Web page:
U.S. FDA commissioners must rely on legal counsel for advice on a number of matters, but attorneys who sign on for work at the agency bring with them different views on the limitations of the agency’s powers. This consideration came up during a panel discussion hosted by the Food and Drug Law Institute (FDLI).
The COVID-19 pandemic has done little to encourage bipartisan comity in Washington, and the Oct. 2 hearing of the House Select Subcommittee on the Coronavirus Crisis reflected that partisan tension. Secretary of Health and Human Services Alex Azar noted, however, that the department is doing its best to cooperate with oversight of the vaccine program by the Government Accountability Office (GAO), but that the nearly three dozen GAO requests for oversight have come at a difficult time.
The U.S. FDA’s effort to compile a guidance for prescription, point-of-care (POC) blood glucose meter (BGM) test systems seems to show that guidances can be as iterative as the devices they govern. The FDA announcement for the Sept. 28, 2020, final guidance said that the differences between the 2020 final and the 2018 draft include “a minor edit” regarding user accessibility and a technical correction for hemoglobin testing concentration, yielding a document that is finally ready for prime time after four tries over six years.
The U.S. FDA’s Accreditation Scheme for Conformity Assessment (ASCA) program is intended to foster med-tech regulatory harmonization, but stakeholders saw a number of issues with the September 2019 ASCA draft guidance.
Edwards Lifesciences Corp. reported better-than-expected results when it released its second quarter earnings late July 23, with revenue down 15% to $924 million, from $1.1 billion in the same period of 2019. The results beat Wall Street consensus of $797.5 million, and reflected an uptick in surgical procedures that had been delayed by the COVID-19 pandemic. The Irvine, Calif.-based company sustained a net loss of $121.9 million, or $0.20 per share, based on generally accepted accounting principles (GAAP), a sharp drop from $242.3 million, or $0.38 per share, in the same quarter last year. However, adjusted earnings looked brighter at $0.34 per share.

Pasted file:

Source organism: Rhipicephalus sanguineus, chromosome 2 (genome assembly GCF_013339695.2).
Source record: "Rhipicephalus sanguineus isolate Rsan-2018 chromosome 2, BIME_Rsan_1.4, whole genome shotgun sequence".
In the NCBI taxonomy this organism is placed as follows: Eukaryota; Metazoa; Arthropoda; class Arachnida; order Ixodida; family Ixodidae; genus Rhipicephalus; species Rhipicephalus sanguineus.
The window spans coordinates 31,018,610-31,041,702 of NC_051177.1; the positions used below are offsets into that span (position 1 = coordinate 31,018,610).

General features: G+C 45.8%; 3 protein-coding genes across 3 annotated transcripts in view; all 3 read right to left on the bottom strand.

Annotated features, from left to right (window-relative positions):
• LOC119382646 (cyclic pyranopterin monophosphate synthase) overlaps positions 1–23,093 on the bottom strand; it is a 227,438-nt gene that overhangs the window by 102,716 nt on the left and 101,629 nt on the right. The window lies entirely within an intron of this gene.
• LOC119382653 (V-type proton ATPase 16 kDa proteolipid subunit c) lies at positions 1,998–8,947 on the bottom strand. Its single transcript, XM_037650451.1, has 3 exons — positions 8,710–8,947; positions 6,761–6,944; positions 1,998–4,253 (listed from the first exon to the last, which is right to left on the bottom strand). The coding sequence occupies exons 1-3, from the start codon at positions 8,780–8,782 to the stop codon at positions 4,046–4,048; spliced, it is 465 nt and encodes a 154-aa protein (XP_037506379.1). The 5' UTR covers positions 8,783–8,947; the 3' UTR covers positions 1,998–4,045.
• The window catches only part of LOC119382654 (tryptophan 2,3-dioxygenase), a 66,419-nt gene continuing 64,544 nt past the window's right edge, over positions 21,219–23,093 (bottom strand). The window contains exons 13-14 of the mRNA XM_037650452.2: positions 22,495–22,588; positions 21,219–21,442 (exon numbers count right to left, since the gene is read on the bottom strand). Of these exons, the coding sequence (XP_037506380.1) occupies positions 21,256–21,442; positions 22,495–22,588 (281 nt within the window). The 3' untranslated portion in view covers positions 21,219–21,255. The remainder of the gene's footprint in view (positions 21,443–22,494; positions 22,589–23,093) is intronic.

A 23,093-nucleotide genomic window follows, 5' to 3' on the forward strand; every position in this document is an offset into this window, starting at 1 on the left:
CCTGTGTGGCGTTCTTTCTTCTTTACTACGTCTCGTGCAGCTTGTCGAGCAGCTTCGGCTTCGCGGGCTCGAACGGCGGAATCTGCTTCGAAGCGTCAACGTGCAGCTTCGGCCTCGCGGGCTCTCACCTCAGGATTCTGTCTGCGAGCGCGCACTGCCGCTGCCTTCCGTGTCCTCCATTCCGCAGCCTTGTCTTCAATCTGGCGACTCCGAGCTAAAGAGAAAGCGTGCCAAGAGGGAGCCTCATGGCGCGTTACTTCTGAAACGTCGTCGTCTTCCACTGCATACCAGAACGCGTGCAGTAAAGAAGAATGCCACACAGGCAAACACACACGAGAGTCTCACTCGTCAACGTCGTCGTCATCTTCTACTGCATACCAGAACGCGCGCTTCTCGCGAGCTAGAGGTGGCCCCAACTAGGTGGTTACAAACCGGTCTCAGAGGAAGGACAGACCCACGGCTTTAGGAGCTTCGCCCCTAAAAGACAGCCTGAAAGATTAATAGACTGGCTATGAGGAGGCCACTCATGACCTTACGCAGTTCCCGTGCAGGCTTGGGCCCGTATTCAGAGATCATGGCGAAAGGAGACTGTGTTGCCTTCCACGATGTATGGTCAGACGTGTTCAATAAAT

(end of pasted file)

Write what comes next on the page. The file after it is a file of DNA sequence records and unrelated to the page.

With COVID-19 causing deferments of medical procedures worldwide, Johnson & Johnson beat Wall Street estimates for the second quarter of 2020, with better than expected performance in its medical device segment. Worldwide sales for the unit totaled $4.29 billion, down 32.5% year over year on an adjusted operational basis vs. the Street’s projected 47% decline.
Diversified health care player Abbott Laboratories did better than expected when it reported second quarter earnings. The Abbott Park, Ill.-based company is one of the earliest to start reporting for this period, which in the U.S. was characterized by an initial heavy impact from the ongoing pandemic.
The U.S. FDA has a number of draft guidances in queue thanks to the COVID-19 pandemic, but released two final guidances in mid-July, including the guidance for clinical investigations for prostate tissue ablation devices. Stakeholders pressed the agency to avoid a fixed period of follow-up for such studies due to variability in the elapsed time for device-related adverse events, but the agency stuck to the draft’s mandate for at least a year of follow-up.
One simple four-letter word can make a world of difference in how quickly biosimilars and interchangeables bring full competition to the U.S. marketplace of biologics, a handful of companies and industry groups told the FDA in comments on a draft guidance concerning the labeling of follow-ons that are licensed for fewer indications than the reference biologic.